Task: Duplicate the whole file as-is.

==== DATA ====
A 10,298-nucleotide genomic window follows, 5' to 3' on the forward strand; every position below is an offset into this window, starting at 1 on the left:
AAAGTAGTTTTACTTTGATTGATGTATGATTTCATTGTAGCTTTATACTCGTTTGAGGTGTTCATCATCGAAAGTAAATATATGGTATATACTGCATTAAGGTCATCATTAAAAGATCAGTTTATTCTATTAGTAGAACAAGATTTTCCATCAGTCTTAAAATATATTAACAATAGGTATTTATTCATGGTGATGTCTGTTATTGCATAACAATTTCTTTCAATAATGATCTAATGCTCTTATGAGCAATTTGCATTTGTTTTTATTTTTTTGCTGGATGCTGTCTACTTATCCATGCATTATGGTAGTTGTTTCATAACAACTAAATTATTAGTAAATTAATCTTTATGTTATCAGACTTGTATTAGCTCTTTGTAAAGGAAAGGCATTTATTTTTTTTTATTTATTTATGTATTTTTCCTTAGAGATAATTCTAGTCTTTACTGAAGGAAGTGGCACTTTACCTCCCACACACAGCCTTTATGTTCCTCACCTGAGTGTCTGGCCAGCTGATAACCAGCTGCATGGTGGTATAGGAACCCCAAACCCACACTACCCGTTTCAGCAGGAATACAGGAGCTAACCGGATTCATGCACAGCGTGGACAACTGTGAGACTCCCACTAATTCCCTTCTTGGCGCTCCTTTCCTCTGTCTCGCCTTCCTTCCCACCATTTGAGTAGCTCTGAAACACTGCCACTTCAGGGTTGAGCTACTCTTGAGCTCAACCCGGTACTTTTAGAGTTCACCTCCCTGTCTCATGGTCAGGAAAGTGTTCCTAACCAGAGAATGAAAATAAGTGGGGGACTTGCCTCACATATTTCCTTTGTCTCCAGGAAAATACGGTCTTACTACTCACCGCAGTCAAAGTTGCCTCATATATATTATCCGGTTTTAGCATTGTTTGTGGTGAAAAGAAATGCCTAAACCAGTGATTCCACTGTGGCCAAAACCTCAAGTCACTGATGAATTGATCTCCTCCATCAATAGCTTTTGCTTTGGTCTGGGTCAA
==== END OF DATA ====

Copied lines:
A 10,298-nucleotide genomic window follows, 5' to 3' on the forward strand; every position below is an offset into this window, starting at 1 on the left:
AAAGTAGTTTTACTTTGATTGATGTATGATTTCATTGTAGCTTTATACTCGTTTGAGGTGTTCATCATCGAAAGTAAATATATGGTATATACTGCATTAAGGTCATCATTAAAAGATCAGTTTATTCTATTAGTAGAACAAGATTTTCCATCAGTCTTAAAATATATTAACAATAGGTATTTATTCATGGTGATGTCTGTTATTGCATAACAATTTCTTTCAATAATGATCTAATGCTCTTATGAGCAATTTGCATTTGTTTTTATTTTTTTGCTGGATGCTGTCTACTTATCCATGCATTATGGTAGTTGTTTCATAACAACTAAATTATTAGTAAATTAATCTTTATGTTATCAGACTTGTATTAGCTCTTTGTAAAGGAAAGGCATTTATTTTTTTTTATTTATTTATGTATTTTTCCTTAGAGATAATTCTAGTCTTTACTGAAGGAAGTGGCACTTTACCTCCCACACACAGCCTTTATGTTCCTCACCTGAGTGTCTGGCCAGCTGATAACCAGCTGCATGGTGGTATAGGAACCCCAAACCCACACTACCCGTTTCAGCAGGAATACAGGAGCTAACCGGATTCATGCACAGCGTGGACAACTGTGAGACTCCCACTAATTCCCTTCTTGGCGCTCCTTTCCTCTGTCTCGCCTTCCTTCCCACCATTTGAGTAGCTCTGAAACACTGCCACTTCAGGGTTGAGCTACTCTTGAGCTCAACCCGGTACTTTTAGAGTTCACCTCCCTGTCTCATGGTCAGGAAAGTGTTCCTAACCAGAGAATGAAAATAAGTGGGGGACTTGCCTCACATATTTCCTTTGTCTCCAGGAAAATACGGTCTTACTACTCACCGCAGTCAAAGTTGCCTCATATATATTATCCGGTTTTAGCATTGTTTGTGGTGAAAAGAAATGCCTAAACCAGTGATTCCACTGTGGCCAAAACCTCAAGTCACTGATGAATTGATCTCCTCCATCAATAGCTTTTGCTTTGGTCTGGGTCAA